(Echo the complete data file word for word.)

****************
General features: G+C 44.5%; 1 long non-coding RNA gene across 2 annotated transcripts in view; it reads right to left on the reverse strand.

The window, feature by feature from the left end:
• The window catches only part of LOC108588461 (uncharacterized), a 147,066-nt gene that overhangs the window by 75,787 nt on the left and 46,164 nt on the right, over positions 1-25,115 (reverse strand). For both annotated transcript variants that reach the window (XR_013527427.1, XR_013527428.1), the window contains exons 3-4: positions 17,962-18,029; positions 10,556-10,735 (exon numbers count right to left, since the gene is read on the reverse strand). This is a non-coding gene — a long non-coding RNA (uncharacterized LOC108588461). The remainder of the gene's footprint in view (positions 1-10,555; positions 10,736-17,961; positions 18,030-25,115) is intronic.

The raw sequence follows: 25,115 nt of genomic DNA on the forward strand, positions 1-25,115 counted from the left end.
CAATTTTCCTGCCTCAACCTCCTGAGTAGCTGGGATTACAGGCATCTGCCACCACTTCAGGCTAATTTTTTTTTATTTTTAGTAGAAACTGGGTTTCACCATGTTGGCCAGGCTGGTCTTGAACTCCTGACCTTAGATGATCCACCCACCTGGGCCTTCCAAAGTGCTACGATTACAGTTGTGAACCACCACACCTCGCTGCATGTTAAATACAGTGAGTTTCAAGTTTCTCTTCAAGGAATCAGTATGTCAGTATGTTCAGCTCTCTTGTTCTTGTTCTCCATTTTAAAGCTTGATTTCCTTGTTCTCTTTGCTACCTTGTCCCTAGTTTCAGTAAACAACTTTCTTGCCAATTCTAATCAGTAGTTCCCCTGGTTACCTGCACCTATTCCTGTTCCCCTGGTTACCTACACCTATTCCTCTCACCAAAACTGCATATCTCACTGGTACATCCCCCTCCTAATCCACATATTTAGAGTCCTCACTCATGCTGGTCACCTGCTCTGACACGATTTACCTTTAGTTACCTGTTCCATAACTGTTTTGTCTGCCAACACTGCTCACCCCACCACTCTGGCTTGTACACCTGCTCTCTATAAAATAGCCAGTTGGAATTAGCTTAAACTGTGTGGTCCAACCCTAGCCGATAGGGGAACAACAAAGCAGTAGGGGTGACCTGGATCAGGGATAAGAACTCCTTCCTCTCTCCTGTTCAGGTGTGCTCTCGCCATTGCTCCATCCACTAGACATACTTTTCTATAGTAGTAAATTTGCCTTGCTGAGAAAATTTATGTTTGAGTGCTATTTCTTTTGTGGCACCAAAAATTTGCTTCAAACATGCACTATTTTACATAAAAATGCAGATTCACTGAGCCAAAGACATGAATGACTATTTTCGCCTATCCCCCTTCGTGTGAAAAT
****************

General features: G+C 44.5%; 1 long non-coding RNA gene across 2 annotated transcripts in view; it reads right to left on the reverse strand.

The window, feature by feature from the left end:
• The window catches only part of LOC108588461 (uncharacterized), a 147,066-nt gene that overhangs the window by 75,787 nt on the left and 46,164 nt on the right, over positions 1-25,115 (reverse strand). For both annotated transcript variants that reach the window (XR_013527427.1, XR_013527428.1), the window contains exons 3-4: positions 17,962-18,029; positions 10,556-10,735 (exon numbers count right to left, since the gene is read on the reverse strand). This is a non-coding gene — a long non-coding RNA (uncharacterized LOC108588461). The remainder of the gene's footprint in view (positions 1-10,555; positions 10,736-17,961; positions 18,030-25,115) is intronic.

The raw sequence follows: 25,115 nt of genomic DNA on the forward strand, positions 1-25,115 counted from the left end.
CAATTTTCCTGCCTCAACCTCCTGAGTAGCTGGGATTACAGGCATCTGCCACCACTTCAGGCTAATTTTTTTTTATTTTTAGTAGAAACTGGGTTTCACCATGTTGGCCAGGCTGGTCTTGAACTCCTGACCTTAGATGATCCACCCACCTGGGCCTTCCAAAGTGCTACGATTACAGTTGTGAACCACCACACCTCGCTGCATGTTAAATACAGTGAGTTTCAAGTTTCTCTTCAAGGAATCAGTATGTCAGTATGTTCAGCTCTCTTGTTCTTGTTCTCCATTTTAAAGCTTGATTTCCTTGTTCTCTTTGCTACCTTGTCCCTAGTTTCAGTAAACAACTTTCTTGCCAATTCTAATCAGTAGTTCCCCTGGTTACCTGCACCTATTCCTGTTCCCCTGGTTACCTACACCTATTCCTCTCACCAAAACTGCATATCTCACTGGTACATCCCCCTCCTAATCCACATATTTAGAGTCCTCACTCATGCTGGTCACCTGCTCTGACACGATTTACCTTTAGTTACCTGTTCCATAACTGTTTTGTCTGCCAACACTGCTCACCCCACCACTCTGGCTTGTACACCTGCTCTCTATAAAATAGCCAGTTGGAATTAGCTTAAACTGTGTGGTCCAACCCTAGCCGATAGGGGAACAACAAAGCAGTAGGGGTGACCTGGATCAGGGATAAGAACTCCTTCCTCTCTCCTGTTCAGGTGTGCTCTCGCCATTGCTCCATCCACTAGACATACTTTTCTATAGTAGTAAATTTGCCTTGCTGAGAAAATTTATGTTTGAGTGCTATTTCTTTTGTGGCACCAAAAATTTGCTTCAAACATGCACTATTTTACATAAAAATGCAGATTCACTGAGCCAAAGACATGAATGACTATTTTCGCCTATCCCCCTTCGTGTGAAAAT